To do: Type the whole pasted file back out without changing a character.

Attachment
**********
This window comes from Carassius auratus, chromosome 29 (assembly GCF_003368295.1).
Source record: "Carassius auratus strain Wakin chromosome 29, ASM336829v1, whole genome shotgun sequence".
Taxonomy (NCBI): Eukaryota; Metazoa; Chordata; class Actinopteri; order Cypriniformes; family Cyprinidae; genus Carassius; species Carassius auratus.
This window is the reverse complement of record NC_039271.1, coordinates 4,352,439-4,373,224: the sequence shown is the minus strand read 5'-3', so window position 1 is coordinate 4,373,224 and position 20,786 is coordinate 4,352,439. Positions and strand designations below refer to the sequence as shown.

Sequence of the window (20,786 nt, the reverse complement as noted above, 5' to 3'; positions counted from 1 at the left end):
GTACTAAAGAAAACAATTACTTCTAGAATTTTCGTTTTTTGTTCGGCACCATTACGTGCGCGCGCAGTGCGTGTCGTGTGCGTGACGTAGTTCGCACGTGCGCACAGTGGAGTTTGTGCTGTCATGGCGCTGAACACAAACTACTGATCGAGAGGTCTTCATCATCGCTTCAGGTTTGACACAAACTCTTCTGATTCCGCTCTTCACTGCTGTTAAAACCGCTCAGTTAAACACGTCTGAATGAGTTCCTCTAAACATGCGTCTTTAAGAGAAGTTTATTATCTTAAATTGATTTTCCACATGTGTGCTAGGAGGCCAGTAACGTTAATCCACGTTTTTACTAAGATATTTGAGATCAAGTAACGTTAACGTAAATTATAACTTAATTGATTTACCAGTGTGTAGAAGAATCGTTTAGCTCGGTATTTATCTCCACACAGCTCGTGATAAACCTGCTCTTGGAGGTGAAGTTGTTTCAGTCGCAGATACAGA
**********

This window comes from Carassius auratus, chromosome 29 (assembly GCF_003368295.1).
Source record: "Carassius auratus strain Wakin chromosome 29, ASM336829v1, whole genome shotgun sequence".
Taxonomy (NCBI): Eukaryota; Metazoa; Chordata; class Actinopteri; order Cypriniformes; family Cyprinidae; genus Carassius; species Carassius auratus.
This window is the reverse complement of record NC_039271.1, coordinates 4,352,439-4,373,224: the sequence shown is the minus strand read 5'-3', so window position 1 is coordinate 4,373,224 and position 20,786 is coordinate 4,352,439. Positions and strand designations below refer to the sequence as shown.

Sequence of the window (20,786 nt, the reverse complement as noted above, 5' to 3'; positions counted from 1 at the left end):
GTACTAAAGAAAACAATTACTTCTAGAATTTTCGTTTTTTGTTCGGCACCATTACGTGCGCGCGCAGTGCGTGTCGTGTGCGTGACGTAGTTCGCACGTGCGCACAGTGGAGTTTGTGCTGTCATGGCGCTGAACACAAACTACTGATCGAGAGGTCTTCATCATCGCTTCAGGTTTGACACAAACTCTTCTGATTCCGCTCTTCACTGCTGTTAAAACCGCTCAGTTAAACACGTCTGAATGAGTTCCTCTAAACATGCGTCTTTAAGAGAAGTTTATTATCTTAAATTGATTTTCCACATGTGTGCTAGGAGGCCAGTAACGTTAATCCACGTTTTTACTAAGATATTTGAGATCAAGTAACGTTAACGTAAATTATAACTTAATTGATTTACCAGTGTGTAGAAGAATCGTTTAGCTCGGTATTTATCTCCACACAGCTCGTGATAAACCTGCTCTTGGAGGTGAAGTTGTTTCAGTCGCAGATACAGA